Rise of the Evil Consumer Devices

Crazy as it may sound, digital appliances and accessories can infect your computers with viruses and worms. It is happening more and more. Although not near a tipping point, an evil cloud is rising.

Unlikely Threats

It is concerning enough we have to worry about USB drives, WiFi hotspots, mobile phones, PDA's, printers, email attachments, file downloads, search engines, and surfing just about any website. But now we must keep a suspicious eye on our new net-enabled refrigerator, digital picture frames, music playing sunglasses, and even the toaster.

Recent articles shows how consumer devices integrated with network enabled computers are sources for malware infections. It is not shocking software CD/DVD's, or USB Drives might have nasty code lurking. Suspicion is the norm anytime we are connecting or installing something directly to our trusty computer. In those situations, we take proper precautions. But what about media players, GPS devices, and most recently wireless digital picture frames? These devices may not directly connect via traditional cable. Does the average consumer realize when they flip the power button they may be turning on a wireless device infected with malware seeking to infect anything within range?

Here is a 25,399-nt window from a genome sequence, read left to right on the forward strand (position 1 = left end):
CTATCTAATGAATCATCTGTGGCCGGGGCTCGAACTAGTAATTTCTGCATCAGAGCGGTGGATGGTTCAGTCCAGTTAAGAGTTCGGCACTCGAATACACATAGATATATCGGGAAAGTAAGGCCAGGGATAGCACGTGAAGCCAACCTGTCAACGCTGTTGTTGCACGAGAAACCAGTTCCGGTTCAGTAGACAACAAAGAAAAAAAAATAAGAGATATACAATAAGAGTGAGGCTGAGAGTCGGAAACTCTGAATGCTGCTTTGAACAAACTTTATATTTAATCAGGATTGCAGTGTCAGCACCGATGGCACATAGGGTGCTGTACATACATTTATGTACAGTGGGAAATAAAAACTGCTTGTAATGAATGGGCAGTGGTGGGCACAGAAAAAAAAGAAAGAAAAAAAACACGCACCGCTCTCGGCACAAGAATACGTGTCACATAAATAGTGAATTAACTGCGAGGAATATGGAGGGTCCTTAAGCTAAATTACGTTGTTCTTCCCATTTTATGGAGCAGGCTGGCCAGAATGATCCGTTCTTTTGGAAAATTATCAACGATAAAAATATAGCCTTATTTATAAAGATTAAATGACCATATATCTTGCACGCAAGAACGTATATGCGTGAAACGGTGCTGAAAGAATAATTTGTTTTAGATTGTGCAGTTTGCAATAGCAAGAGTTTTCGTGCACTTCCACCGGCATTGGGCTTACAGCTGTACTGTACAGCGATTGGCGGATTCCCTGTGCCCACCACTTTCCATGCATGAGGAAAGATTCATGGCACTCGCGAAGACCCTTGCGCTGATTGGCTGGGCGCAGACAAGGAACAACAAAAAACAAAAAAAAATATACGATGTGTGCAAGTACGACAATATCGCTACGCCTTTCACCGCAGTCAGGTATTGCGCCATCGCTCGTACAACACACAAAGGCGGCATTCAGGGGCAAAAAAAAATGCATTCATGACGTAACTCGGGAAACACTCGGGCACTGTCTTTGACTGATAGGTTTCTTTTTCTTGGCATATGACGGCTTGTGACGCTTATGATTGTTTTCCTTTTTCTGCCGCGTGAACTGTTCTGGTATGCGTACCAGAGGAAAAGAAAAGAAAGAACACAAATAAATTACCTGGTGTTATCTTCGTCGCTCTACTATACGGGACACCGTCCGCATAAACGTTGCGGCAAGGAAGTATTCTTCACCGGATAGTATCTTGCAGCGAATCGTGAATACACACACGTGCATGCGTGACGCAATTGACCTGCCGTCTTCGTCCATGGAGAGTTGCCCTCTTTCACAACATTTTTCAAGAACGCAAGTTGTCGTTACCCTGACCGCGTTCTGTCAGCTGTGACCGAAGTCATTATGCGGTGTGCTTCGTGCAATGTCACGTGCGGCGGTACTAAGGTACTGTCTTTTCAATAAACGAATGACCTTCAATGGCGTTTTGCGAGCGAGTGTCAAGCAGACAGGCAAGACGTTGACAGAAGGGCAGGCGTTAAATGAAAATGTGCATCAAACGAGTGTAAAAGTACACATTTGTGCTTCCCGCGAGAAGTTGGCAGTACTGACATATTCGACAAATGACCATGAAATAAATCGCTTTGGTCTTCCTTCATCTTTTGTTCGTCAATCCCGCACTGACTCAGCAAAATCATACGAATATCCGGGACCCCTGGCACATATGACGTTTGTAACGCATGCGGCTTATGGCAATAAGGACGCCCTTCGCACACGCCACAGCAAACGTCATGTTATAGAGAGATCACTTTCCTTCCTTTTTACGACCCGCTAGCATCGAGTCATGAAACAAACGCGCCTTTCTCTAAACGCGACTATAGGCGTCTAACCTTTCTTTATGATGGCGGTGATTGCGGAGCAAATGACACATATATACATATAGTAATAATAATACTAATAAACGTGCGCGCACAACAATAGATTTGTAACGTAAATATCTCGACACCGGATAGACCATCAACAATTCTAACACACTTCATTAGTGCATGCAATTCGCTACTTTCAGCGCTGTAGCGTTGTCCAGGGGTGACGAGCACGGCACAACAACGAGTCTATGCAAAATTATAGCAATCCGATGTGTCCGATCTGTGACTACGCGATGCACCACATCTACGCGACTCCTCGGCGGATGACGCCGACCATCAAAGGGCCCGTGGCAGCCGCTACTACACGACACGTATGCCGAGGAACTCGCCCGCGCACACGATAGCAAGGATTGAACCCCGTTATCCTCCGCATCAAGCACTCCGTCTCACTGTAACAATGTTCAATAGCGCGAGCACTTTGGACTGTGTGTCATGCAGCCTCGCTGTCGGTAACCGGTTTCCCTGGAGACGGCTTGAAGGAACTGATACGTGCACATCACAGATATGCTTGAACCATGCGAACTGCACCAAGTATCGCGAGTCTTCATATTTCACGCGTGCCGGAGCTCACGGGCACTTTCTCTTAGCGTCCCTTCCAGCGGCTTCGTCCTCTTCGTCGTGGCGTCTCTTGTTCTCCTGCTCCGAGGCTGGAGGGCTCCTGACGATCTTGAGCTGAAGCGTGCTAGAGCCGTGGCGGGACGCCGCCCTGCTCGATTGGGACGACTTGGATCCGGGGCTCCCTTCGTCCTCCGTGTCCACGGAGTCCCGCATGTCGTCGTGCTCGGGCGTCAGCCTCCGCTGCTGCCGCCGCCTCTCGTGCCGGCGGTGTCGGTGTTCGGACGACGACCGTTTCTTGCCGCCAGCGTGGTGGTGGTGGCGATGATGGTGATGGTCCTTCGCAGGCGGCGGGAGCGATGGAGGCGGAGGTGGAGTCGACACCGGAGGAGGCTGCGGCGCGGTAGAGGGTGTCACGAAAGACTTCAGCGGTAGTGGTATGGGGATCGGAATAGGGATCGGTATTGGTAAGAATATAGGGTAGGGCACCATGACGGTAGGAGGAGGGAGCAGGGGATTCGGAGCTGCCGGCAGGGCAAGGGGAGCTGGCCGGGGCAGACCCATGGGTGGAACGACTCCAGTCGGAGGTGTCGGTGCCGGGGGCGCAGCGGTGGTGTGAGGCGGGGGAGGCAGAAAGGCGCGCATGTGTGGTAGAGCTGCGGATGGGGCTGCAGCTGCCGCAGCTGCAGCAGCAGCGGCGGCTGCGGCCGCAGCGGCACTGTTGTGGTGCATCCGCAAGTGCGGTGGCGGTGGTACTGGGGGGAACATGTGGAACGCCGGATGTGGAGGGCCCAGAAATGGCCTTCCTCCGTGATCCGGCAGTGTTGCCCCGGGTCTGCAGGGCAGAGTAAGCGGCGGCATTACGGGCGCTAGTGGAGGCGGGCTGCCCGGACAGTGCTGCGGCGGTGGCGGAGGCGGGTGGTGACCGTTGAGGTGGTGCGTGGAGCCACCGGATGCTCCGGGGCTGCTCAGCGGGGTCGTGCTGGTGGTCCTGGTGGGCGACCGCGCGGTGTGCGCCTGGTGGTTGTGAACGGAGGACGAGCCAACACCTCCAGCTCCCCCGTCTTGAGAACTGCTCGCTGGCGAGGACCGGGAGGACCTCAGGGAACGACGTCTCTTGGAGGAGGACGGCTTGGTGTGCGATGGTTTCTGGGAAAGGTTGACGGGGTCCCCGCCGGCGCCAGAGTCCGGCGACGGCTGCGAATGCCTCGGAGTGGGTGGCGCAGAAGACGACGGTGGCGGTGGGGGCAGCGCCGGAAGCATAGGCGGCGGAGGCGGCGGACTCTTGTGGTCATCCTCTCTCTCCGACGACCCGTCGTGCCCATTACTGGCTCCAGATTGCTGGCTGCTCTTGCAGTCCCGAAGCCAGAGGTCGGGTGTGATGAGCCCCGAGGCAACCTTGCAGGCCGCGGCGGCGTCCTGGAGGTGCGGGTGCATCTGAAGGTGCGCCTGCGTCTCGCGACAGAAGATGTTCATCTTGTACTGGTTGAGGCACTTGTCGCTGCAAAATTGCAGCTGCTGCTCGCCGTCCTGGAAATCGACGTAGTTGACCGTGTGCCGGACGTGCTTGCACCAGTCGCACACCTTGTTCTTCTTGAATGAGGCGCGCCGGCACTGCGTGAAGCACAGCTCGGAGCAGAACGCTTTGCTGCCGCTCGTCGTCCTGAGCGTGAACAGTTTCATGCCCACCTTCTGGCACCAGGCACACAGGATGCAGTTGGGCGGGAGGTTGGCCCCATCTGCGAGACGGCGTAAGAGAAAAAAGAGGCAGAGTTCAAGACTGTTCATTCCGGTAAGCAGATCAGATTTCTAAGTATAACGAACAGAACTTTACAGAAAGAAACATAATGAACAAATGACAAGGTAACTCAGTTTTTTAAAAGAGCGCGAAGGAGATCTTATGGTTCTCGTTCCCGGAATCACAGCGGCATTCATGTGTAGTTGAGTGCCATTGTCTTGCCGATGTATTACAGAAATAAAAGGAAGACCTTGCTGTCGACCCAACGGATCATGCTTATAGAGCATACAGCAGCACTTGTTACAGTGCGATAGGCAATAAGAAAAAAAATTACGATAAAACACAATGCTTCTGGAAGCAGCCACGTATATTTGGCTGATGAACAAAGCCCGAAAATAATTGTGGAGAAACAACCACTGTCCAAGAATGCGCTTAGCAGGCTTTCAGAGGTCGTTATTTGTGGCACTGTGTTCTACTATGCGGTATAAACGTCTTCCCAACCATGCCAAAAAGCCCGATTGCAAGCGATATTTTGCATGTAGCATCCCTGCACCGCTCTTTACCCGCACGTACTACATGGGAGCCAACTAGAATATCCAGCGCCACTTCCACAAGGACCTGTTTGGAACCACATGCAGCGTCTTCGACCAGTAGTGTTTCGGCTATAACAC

The toaster is out to get you!

It is not just the geek toys anymore. Not to long ago, an enterprising individual took it upon himself to hack a regular toaster, just to prove it could be a source of malware. A toaster! Very impressive, but what is next?

As computers are integrated into everything and are being upgraded with more power and connectivity, the threat landscape grows. Our cars, major appliances, personal electronics, accessories, and even clothing are potentially at risk. We are dragging these items into the digital world and in doing so, overlaying cyber risks on them.

Although not widespread, more and more stories are emerging and the list of products grows longer. At some point we will be forced to re-evaluate the standard threat categories to include some non-traditional vectors. Personally, I am waiting for shoe manufacturers to implant computers in their products so we can have "walk-by attacks". Can't wait.

Some news reference links:

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Matthew Rosenquist

About Matthew Rosenquist

Matthew Rosenquist is a Cybersecurity Strategist for Intel Corp and benefits from 20+ years in the field of security. He specializes in strategy, measuring value, and developing cost effective capabilities and organizations which deliver optimal levels of security. Matthew helped with the formation of the Intel Security Group, an industry leading organization bringing together security across hardware, firmware, software and services. An outspoken advocate of cybersecurity, he strives to advance the industry and his guidance can be heard at conferences, and found in whitepapers, articles, and blogs.